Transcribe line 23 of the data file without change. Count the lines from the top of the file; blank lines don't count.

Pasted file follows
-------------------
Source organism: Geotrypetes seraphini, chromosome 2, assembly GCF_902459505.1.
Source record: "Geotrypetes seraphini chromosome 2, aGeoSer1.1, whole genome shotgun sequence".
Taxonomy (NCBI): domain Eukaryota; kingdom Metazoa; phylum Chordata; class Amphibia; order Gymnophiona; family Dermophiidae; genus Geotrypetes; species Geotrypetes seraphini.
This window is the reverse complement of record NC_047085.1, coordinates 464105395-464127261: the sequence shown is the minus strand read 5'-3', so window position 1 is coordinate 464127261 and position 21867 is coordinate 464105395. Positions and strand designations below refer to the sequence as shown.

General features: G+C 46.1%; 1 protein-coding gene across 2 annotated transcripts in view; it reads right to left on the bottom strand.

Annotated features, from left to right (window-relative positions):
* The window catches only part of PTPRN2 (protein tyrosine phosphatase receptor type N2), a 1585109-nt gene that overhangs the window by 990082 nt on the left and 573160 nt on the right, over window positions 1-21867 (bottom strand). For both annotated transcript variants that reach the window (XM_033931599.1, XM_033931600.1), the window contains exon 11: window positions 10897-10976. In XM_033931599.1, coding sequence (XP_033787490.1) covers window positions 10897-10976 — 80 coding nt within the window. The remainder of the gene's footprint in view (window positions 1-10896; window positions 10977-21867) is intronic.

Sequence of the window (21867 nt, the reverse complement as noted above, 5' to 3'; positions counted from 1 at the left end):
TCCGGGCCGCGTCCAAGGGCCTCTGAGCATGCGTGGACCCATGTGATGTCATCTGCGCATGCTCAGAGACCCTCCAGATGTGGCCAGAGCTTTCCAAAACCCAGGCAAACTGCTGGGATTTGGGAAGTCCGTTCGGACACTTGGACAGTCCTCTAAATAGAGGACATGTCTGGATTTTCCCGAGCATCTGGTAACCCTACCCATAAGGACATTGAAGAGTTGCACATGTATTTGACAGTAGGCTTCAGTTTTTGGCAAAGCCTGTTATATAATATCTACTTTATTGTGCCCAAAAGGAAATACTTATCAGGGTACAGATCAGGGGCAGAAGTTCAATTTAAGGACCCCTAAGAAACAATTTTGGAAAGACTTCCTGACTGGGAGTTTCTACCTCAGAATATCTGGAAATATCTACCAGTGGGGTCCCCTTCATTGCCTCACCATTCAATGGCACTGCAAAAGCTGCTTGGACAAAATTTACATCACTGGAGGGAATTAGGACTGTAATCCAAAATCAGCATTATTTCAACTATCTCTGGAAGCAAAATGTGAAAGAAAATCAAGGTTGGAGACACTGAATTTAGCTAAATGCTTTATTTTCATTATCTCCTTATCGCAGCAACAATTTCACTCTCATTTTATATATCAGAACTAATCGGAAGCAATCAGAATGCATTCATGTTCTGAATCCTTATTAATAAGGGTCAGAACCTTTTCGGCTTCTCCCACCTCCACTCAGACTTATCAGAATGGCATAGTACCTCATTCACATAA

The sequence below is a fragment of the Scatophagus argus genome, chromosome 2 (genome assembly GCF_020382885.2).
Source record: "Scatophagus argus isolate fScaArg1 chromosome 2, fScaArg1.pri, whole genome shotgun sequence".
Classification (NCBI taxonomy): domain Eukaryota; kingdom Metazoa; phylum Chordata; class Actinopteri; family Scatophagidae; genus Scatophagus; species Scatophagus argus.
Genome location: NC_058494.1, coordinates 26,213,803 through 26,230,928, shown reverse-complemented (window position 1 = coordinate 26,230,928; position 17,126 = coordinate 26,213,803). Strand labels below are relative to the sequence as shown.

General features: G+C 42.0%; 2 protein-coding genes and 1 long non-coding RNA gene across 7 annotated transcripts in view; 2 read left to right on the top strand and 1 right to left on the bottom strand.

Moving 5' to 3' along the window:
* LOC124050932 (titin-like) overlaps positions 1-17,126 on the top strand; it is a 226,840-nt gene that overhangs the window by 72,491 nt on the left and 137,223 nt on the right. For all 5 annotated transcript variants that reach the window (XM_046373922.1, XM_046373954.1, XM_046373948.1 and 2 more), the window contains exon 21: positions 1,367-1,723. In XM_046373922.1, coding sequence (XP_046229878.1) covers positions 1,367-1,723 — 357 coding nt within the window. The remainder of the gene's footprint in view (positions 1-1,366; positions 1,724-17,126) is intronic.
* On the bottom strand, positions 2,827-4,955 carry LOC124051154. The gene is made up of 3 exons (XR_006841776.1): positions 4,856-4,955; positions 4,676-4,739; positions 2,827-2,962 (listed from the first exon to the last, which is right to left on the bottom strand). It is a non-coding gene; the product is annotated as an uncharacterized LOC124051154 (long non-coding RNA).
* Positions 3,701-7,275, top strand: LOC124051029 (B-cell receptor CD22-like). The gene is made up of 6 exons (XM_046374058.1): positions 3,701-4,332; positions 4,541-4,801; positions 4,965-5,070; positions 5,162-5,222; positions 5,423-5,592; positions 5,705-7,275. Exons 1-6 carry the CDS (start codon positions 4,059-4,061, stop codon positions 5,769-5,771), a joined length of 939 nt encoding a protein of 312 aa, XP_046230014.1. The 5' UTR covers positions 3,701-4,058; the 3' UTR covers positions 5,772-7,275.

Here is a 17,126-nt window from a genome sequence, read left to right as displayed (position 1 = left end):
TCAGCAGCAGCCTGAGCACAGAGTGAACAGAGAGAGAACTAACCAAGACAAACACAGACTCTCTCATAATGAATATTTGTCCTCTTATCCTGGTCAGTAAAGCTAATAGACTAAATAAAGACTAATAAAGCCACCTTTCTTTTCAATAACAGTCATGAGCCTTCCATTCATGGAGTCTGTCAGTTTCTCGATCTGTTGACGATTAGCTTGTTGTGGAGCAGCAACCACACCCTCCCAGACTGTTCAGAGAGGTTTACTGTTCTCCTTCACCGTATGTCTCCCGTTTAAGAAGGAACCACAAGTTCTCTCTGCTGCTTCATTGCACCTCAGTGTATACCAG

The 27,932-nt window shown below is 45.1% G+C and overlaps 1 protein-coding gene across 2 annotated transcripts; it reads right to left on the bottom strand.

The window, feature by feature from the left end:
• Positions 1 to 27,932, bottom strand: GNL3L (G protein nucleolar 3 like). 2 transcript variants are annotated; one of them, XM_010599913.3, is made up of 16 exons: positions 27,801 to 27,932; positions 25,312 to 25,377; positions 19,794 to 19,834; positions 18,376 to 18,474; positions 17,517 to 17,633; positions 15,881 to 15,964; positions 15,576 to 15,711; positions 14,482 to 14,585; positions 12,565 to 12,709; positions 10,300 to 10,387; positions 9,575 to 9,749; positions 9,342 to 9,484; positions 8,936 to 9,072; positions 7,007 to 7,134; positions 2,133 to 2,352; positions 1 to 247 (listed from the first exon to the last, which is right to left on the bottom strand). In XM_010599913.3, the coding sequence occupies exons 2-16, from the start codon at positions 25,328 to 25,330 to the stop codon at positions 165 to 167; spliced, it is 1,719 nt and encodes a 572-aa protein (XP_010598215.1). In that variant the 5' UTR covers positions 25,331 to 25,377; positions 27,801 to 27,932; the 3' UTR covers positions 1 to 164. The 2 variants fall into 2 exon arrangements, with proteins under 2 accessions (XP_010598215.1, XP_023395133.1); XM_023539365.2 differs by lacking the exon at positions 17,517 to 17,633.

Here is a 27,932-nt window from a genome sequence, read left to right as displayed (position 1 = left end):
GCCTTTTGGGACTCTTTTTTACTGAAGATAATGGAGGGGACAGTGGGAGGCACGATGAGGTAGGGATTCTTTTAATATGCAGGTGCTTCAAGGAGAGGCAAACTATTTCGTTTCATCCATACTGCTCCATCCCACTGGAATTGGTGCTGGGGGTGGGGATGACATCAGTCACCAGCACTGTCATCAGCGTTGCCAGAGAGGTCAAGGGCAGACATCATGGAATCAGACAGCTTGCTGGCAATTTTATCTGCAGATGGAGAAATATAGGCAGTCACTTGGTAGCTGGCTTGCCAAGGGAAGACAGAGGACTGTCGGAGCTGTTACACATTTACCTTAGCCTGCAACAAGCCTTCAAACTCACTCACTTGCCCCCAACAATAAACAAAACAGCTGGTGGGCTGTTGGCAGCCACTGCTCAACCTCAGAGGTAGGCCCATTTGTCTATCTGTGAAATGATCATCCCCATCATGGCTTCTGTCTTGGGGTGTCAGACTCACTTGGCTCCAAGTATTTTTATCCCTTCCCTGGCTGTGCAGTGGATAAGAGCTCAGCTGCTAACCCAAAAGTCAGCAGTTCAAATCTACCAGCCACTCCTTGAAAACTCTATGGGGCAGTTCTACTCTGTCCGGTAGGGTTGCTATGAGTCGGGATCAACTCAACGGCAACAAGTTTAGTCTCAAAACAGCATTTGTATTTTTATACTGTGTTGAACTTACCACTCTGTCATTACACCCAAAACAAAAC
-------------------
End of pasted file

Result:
• Positions 1 to 27,932, bottom strand: GNL3L (G protein nucleolar 3 like). 2 transcript variants are annotated; one of them, XM_010599913.3, is made up of 16 exons: positions 27,801 to 27,932; positions 25,312 to 25,377; positions 19,794 to 19,834; positions 18,376 to 18,474; positions 17,517 to 17,633; positions 15,881 to 15,964; positions 15,576 to 15,711; positions 14,482 to 14,585; positions 12,565 to 12,709; positions 10,300 to 10,387; positions 9,575 to 9,749; positions 9,342 to 9,484; positions 8,936 to 9,072; positions 7,007 to 7,134; positions 2,133 to 2,352; positions 1 to 247 (listed from the first exon to the last, which is right to left on the bottom strand). In XM_010599913.3, the coding sequence occupies exons 2-16, from the start codon at positions 25,328 to 25,330 to the stop codon at positions 165 to 167; spliced, it is 1,719 nt and encodes a 572-aa protein (XP_010598215.1). In that variant the 5' UTR covers positions 25,331 to 25,377; positions 27,801 to 27,932; the 3' UTR covers positions 1 to 164. The 2 variants fall into 2 exon arrangements, with proteins under 2 accessions (XP_010598215.1, XP_023395133.1); XM_023539365.2 differs by lacking the exon at positions 17,517 to 17,633.